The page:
Mar 21, 2023

Why Assisted Living Facility Documentation Matters

Your assisted living facility is being sued. The lawsuit alleges that you failed to take necessary precautions to keep a resident safe. You know that isn’t true – but can you prove it? Documentation will make or break your case. To prepare for scenarios like this, you need to train your team on assisted living facility documentation best practices.

Assisted Living Claims Are Rising

According to a report from CNA, the average cost of a liability claim in an assisted living setting was $267,174. This is higher than the average liability claim in skilled nursing facilities, which was only $245,559.

Adult residential care facilities cannot ignore liability risks. Seniors are vulnerable, and as the population ages, the risks will only increase. Facilities must show that they are fulfilling their duty to keep their residents safe.

Common Causes of Lawsuits

CNA says the most common causes of claims are resident falls and pressure injuries, and these two events alone account for nearly two-thirds of all claims. Dementia was a factor in 72.9% of all closed fall-related claims in assisted living settings.

Lawsuits often occur when family members say an assisted living facility was negligent in providing care or taking necessary safety precautions. When defending a claim a facility’s best defense is a written record of diligent conduct that corroborates the staff’s account of events. For instance, a log of nightly check-ins at regular intervals, medication logs or post-incident reports that reflect proper care, i.e. contacting a healthcare provider and family, following instructions, transfer to the hospital or periodic follow-up with the resident to assess any change in condition.

How Documentation Could Make or Break Your Case

If a resident is injured or dies, the resident’s family may blame the assisted living facility tasked with providing a safe home. This blame may or may not be warranted, and liability will often hinge on documentation.

When reviewing documentation after an incident, the following questions will be relevant:

  • Was adequate care given?
  • Were safety precautions taken?
  • Is the facility transferring residents who need additional care and support?

For example, let’s say that a resident falls and breaks a leg. The resident had fallen one month earlier, and even though that fall did not result in serious injuries, the assisted living facility should have documented an increase in the resident’s fall risk. A lawsuit might allege that the facility did not take proper precautions to prevent additional falls. If the assisted living facility can show through resident records and staff logs that the resident was assessed and proper precautions were put in place to the extent possible, the facility may be able to show that they were not at fault since all persons 65 and over have an increased risk of falls that worsens with age and number of falls.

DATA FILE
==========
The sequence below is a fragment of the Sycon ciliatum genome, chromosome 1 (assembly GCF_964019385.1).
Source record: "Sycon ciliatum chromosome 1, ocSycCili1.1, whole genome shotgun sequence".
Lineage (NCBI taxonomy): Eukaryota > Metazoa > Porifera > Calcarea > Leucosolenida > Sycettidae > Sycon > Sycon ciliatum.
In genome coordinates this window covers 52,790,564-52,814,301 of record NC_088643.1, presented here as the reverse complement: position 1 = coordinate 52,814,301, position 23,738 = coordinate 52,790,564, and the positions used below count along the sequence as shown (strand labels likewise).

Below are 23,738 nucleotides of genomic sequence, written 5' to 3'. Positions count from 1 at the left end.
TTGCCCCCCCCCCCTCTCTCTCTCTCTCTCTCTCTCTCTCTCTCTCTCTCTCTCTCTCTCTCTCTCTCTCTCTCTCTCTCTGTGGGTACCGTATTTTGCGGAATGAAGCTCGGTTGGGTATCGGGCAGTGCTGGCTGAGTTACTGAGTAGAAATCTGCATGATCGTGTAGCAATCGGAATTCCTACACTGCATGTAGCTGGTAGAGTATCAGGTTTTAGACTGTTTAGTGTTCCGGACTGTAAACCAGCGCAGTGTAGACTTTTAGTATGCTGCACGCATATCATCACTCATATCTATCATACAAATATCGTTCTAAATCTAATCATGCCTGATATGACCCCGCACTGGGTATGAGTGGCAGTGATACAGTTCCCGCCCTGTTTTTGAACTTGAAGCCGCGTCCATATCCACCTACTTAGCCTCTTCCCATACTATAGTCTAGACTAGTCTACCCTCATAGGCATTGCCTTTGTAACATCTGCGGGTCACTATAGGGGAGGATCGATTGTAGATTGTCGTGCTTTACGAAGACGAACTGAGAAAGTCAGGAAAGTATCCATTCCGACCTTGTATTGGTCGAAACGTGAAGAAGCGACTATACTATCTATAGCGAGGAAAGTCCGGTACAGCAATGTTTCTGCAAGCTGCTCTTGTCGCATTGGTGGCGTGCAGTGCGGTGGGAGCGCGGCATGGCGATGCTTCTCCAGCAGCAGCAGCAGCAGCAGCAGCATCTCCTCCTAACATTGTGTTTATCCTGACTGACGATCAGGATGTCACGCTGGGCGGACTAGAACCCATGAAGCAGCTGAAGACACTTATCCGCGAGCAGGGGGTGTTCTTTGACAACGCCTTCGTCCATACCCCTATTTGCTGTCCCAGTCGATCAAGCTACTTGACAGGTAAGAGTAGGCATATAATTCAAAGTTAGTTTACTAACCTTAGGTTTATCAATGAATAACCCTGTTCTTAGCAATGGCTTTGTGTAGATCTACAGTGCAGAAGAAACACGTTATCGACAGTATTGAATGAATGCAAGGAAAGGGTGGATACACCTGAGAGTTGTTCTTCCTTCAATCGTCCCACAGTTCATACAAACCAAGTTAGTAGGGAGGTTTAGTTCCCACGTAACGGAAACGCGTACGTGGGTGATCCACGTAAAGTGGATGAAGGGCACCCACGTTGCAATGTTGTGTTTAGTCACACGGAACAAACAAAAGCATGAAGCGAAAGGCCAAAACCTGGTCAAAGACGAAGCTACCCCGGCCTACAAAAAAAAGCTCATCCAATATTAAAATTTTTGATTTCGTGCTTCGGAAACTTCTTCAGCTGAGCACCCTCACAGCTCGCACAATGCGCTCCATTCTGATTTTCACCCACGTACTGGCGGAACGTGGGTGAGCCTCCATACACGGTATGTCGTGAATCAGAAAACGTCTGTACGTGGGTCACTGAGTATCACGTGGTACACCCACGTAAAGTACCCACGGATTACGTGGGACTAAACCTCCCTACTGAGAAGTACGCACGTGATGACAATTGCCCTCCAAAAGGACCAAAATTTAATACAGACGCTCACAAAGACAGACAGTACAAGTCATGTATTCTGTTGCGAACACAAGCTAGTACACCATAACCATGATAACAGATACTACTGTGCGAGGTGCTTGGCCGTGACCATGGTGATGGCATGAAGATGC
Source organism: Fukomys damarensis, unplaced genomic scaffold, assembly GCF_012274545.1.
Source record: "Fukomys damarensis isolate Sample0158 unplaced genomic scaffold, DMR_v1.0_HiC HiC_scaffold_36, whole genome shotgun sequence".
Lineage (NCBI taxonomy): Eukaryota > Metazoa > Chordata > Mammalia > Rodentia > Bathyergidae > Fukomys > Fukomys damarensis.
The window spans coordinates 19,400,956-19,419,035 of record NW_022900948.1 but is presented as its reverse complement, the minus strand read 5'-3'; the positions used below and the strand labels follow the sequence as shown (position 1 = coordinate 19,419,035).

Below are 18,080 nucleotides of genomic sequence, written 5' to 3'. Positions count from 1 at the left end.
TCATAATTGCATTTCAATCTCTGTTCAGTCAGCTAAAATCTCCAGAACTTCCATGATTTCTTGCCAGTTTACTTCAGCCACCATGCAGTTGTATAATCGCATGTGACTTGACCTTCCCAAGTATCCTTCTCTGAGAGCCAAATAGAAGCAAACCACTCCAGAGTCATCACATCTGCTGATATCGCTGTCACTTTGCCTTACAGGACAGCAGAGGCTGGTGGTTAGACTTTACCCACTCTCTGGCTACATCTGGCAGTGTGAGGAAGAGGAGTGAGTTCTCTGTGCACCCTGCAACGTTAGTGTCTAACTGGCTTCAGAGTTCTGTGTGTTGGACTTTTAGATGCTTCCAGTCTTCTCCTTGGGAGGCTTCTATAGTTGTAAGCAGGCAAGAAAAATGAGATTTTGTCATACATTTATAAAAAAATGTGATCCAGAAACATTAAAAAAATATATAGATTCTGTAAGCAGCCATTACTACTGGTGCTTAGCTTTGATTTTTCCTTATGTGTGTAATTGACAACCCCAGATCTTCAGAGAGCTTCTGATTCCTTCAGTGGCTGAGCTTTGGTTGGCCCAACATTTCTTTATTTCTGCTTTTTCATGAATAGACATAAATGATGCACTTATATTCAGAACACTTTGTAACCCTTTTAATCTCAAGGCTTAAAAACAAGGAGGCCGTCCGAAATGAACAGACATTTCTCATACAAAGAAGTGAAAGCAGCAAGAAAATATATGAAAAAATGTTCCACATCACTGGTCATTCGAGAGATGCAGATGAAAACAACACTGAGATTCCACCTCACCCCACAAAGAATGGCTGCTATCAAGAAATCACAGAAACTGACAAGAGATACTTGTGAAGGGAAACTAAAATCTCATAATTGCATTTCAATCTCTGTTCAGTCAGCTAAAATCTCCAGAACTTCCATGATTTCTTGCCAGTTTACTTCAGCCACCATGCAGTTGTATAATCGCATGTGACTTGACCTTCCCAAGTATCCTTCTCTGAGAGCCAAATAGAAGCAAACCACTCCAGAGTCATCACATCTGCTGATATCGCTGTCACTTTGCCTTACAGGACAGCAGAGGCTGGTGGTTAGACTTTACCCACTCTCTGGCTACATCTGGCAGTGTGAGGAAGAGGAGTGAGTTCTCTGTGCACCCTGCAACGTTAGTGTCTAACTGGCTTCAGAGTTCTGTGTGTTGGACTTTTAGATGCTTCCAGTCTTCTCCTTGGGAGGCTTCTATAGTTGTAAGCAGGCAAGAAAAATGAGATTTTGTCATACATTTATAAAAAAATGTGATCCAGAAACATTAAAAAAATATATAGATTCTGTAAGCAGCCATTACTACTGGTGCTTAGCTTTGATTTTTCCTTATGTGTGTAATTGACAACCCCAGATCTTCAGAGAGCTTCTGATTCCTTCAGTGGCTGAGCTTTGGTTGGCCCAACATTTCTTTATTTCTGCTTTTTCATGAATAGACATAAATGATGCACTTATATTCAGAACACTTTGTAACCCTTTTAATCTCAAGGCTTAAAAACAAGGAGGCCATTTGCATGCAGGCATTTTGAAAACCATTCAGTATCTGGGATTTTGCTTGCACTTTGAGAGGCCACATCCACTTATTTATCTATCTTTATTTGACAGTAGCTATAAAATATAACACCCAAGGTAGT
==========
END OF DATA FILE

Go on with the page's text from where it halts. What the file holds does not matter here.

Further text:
Gaps in Documentation Could Cost You

According to a study from the American Health Care Association and the National Center for Assisted Living, only 4% of assisted living facilities say they are fully staffed, and 82% are experiencing moderate to high-level staffing shortages.

Employees may be overworked, and they may be tempted to cut corners. However, being lax about documentation can expose the facility to liability. For example, consider a resident who is showing signs of confusion. The staff realize that the resident is at risk of wandering and needs to be watched. This is put down in the records. Staff members also check on the resident regularly, but this is not always noted in the logs. One day, the resident wanders outside and falls. The family sues, and because the assisted living cannot show logs proving that they checked on the resident regularly, the facility could be found liable.

Documentation Best Practices

If your facility ever faces a lawsuit, you’ll need to have strong documentation on your side.

  • Select your system. Historically, staff used paper and pen to keep records, but modern electronic records systems can provide many advantages. When selecting a system, consider how it will impact the daily routine. You want the system to be as easy-to-use as possible. With the benefits of today’s technology, there are multiple options, including free mobile and web apps for easy medical dictation that is HIPAA compliant. Check out the latest options here.
  • Maintain your records. Follow state regulations regarding how long to keep records. For example, in Washington, assisted living facilities must store resident records on-site for six months after the resident leaves and on-site or off-site for five years after the resident leaves.
  • Train your workers. Educate your workers on how to fill out records completely, and explain why these records are so important. Review records for compliance on a regular basis and provide refresher training regularly. Even if your team is experienced, revisit the importance of record keeping at least monthly. When work gets busy, employees may perceive documentation as secondary or not important.

If a lawsuit is filed against you, you’ll be thankful that you have robust assisted living facility documentation. You’ll also be thankful that you have robust insurance coverage.

Ask us for information about tailored insurance for adult residential care facilities through the Personal Care & Assisted Living Insurance Center (PCALIC). Learn more.